The UK energy sector’s level of engagement with consumers lags significantly behind that of other industries.
Yesterday came the symbolic moment that many in the smaller supplier market had been waiting for as SSE and RWE npower confirmed plans for a merger. However, with issues around competition in the GB supply market and a chequered history of consumer satisfaction, the fall of the Big Six to five may still be a way off.
Large incumbents such as the ‘Big Six’ utilities have a dominant and undue influence over UK energy policy, potentially holding back a clean power transition, a new report has claimed.
Clean energy supplier Bulb said it had registered its 100,000th customer earlier this week, claiming an exodus from the ‘Big Six’ had helped it reach that landmark.
Earlier this month, the UK energy market welcomed a new kind of supplier to its ranks. Digital platform Pure Planet garnered interest after stating its unique offering of a renewable energy supply delivered ‘at cost’ to homeowners, in the latest approach taken to undercut the declining dominance of the Big Six.
Small and medium-sized enterprises were overcharged for their gas and electricity by as much as £280 million a year between 2007 and 2014, a damning report into the energy market has found.
The Competitions Market Authority (CMA) has ruled that “competition in the wholesale gas and electricity generation markets works well” in its provisional findings.
The UK is wilfully ignoring the myriad benefits of allowing local renewable energy generators to supply their energy to local consumers, according to climate change charity 10:10.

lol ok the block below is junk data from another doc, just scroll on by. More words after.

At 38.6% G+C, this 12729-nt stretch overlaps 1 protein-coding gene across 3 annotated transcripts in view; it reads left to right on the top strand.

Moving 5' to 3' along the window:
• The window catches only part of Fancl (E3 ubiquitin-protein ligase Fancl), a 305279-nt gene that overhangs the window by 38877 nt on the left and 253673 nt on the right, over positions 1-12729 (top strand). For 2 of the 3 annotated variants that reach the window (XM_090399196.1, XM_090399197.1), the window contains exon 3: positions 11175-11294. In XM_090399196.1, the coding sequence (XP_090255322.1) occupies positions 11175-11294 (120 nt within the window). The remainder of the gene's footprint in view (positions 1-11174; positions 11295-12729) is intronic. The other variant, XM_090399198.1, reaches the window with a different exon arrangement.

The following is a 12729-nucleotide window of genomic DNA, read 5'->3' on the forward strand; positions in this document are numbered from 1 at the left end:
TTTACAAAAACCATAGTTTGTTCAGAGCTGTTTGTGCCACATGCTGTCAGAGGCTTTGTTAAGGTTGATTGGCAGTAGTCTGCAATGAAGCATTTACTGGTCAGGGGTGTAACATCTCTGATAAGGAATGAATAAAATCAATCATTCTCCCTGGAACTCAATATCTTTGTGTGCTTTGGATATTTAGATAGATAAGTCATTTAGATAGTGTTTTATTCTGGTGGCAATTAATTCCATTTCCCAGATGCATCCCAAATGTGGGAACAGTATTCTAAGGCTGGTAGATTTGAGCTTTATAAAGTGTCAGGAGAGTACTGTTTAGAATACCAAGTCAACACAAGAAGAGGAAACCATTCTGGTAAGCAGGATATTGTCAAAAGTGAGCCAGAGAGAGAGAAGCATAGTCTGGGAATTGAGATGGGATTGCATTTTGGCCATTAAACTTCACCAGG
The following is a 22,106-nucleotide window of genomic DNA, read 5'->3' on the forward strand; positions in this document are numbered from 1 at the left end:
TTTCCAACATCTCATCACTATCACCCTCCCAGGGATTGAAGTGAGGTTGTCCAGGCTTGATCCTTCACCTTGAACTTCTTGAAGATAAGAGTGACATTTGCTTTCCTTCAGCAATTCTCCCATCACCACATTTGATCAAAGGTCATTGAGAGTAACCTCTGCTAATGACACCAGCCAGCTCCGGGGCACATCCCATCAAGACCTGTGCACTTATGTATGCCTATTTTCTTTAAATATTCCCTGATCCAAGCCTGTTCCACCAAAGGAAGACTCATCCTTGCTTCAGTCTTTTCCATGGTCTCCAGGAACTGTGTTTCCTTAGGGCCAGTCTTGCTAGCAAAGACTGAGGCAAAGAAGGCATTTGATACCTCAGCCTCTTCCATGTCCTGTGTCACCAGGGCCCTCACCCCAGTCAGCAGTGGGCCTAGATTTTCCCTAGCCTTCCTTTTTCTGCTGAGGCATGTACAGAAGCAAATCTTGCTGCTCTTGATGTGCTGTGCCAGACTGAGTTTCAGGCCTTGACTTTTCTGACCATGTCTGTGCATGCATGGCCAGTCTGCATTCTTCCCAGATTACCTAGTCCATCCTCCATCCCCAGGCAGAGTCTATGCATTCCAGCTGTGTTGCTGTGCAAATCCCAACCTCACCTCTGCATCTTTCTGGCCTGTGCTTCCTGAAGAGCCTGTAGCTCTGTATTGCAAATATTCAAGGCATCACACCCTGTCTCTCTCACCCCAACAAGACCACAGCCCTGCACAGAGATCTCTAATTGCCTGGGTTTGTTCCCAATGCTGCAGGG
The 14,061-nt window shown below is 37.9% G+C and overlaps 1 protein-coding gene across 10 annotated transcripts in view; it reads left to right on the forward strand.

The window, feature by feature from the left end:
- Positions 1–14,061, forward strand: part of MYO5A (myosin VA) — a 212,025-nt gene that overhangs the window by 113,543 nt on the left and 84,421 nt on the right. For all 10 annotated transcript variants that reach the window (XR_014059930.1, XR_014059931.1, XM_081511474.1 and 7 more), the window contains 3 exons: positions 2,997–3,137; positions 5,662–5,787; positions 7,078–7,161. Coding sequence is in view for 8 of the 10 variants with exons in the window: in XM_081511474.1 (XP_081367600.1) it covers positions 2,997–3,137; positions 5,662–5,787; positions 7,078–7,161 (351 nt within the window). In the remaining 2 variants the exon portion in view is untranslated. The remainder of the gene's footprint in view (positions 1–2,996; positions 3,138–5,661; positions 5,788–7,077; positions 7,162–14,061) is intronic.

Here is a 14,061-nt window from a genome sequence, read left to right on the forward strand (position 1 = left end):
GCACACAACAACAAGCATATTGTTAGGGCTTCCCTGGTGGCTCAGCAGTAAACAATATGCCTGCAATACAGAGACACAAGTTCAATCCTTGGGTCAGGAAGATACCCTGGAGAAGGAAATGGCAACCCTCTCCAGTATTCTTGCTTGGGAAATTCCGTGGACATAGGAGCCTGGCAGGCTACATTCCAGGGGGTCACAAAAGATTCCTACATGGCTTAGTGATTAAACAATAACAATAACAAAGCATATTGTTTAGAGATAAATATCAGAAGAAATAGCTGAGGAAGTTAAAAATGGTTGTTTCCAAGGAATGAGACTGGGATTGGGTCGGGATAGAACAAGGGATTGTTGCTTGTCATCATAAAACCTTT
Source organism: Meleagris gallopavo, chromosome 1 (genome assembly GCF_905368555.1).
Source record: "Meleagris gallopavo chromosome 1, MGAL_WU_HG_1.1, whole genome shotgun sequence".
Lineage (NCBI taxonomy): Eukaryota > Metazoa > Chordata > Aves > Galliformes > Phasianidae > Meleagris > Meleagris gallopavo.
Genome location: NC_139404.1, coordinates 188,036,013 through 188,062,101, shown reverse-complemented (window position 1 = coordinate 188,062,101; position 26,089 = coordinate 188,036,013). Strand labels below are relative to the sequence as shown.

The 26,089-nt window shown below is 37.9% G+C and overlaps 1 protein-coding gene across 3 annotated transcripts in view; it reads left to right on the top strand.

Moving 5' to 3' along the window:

UK consumers collectively owe energy providers £507 million, a 9% rise in debt levels from £464 million in 2014. The news comes after the secretary of state for energy and climate change, Amber Rudd wrote to the ‘Big Six’ energy suppliers to ask them to lower their prices in order to reflect the drop in wholesale gas prices.
A recent YouGov poll found more than half of UK adults are taking measures against fuel poverty.
Caroline Flint, Labour MP for Don Valley and shadow secretary of state for energy and climate change, released the party’s Green Paper: End to Cold Homes, in Hastings on Monday.
Anyone wanting to buy or sell renewable energy will soon be able to trade online with their neighbours.
The Department of Energy and Climate Change (DECC) is encouraging UK homes to switch energy suppliers to save an average £200 off their annual utility bill.
Renewables continue to enjoy widespread support amongst Brits, according to the latest results of the Department of Energy and Climate Change’s public opinion tracker.
Ofgem has confirmed that it has referred the UK energy market to the Competition and Markets Authority for a full investigation.
Energy users in the UK believe that energy suppliers are untrustworthy, according to new research commissioned by the Smart Meter Central Delivery body (SMCDB).